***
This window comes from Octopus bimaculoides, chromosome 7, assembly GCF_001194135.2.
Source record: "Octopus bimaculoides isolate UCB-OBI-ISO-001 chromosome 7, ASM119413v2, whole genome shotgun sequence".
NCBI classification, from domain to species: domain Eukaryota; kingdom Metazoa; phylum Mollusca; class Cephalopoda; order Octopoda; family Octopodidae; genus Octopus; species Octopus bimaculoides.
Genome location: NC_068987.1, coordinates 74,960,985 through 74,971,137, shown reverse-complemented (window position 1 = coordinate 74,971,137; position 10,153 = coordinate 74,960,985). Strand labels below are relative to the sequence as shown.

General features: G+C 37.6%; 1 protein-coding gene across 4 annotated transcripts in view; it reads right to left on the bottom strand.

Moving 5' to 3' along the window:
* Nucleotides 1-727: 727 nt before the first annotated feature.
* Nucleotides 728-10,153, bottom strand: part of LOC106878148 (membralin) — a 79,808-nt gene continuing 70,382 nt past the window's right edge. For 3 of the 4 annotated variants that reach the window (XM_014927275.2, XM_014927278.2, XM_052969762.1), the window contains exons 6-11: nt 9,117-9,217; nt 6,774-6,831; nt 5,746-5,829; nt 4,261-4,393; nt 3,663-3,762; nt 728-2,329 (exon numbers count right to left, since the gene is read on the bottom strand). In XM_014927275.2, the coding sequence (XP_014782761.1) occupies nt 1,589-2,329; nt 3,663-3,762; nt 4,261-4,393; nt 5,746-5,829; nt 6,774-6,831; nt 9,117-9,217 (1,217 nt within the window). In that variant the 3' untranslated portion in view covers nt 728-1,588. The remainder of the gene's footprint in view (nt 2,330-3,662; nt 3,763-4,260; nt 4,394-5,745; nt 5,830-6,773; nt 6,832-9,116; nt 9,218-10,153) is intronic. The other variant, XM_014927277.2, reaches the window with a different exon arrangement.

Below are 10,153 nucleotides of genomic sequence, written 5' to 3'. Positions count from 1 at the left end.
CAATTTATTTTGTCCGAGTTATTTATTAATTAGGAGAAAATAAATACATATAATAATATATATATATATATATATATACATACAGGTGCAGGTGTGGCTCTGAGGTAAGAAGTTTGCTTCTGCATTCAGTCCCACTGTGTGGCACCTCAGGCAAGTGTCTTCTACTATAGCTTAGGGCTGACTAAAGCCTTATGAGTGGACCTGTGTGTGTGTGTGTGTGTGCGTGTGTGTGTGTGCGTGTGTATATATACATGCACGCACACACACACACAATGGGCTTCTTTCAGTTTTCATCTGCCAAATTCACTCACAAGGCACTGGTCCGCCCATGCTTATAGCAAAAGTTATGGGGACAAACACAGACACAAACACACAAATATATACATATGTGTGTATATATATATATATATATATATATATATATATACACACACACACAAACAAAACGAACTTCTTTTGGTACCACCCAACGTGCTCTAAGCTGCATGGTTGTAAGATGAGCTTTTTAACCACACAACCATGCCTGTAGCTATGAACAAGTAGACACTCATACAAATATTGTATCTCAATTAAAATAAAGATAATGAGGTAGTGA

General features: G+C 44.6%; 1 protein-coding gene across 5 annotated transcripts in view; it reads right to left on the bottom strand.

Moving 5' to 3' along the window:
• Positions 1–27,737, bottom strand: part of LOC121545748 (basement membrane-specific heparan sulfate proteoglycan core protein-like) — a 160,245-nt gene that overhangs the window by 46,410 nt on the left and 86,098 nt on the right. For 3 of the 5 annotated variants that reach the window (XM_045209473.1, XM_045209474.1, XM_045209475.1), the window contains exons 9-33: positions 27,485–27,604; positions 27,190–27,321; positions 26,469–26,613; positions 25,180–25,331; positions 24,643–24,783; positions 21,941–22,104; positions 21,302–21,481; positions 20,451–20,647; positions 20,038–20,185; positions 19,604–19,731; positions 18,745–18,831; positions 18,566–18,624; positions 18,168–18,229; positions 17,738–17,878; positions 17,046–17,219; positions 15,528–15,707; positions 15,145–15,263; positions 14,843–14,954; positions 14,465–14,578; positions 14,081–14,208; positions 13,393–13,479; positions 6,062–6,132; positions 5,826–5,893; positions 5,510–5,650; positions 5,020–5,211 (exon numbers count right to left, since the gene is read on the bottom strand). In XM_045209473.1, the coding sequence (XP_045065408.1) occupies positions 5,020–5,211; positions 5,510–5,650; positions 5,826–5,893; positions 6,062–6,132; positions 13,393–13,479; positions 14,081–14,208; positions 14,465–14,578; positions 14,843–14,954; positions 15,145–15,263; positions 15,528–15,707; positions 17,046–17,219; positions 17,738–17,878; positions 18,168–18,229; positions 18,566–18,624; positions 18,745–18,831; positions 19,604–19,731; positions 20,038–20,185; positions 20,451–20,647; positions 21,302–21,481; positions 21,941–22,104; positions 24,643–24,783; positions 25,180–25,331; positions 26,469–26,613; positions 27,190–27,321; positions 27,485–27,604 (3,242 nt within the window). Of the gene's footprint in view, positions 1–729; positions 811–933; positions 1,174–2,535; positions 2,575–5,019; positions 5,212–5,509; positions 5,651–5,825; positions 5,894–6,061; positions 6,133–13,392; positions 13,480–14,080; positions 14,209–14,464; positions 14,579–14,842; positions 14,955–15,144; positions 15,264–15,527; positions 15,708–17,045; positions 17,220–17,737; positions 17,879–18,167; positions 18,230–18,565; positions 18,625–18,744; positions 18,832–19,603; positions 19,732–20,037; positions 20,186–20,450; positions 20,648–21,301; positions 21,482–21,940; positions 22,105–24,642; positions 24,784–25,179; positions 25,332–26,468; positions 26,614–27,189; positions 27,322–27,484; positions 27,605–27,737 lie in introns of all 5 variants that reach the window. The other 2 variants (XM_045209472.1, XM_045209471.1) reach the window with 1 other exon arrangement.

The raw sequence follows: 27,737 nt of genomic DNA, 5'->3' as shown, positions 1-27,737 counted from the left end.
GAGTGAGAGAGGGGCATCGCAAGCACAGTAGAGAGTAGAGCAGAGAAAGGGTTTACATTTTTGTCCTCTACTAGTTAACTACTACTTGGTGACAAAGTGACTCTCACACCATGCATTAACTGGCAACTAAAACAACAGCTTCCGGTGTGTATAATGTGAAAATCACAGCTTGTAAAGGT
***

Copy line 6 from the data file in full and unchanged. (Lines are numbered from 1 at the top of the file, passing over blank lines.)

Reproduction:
Moving 5' to 3' along the window: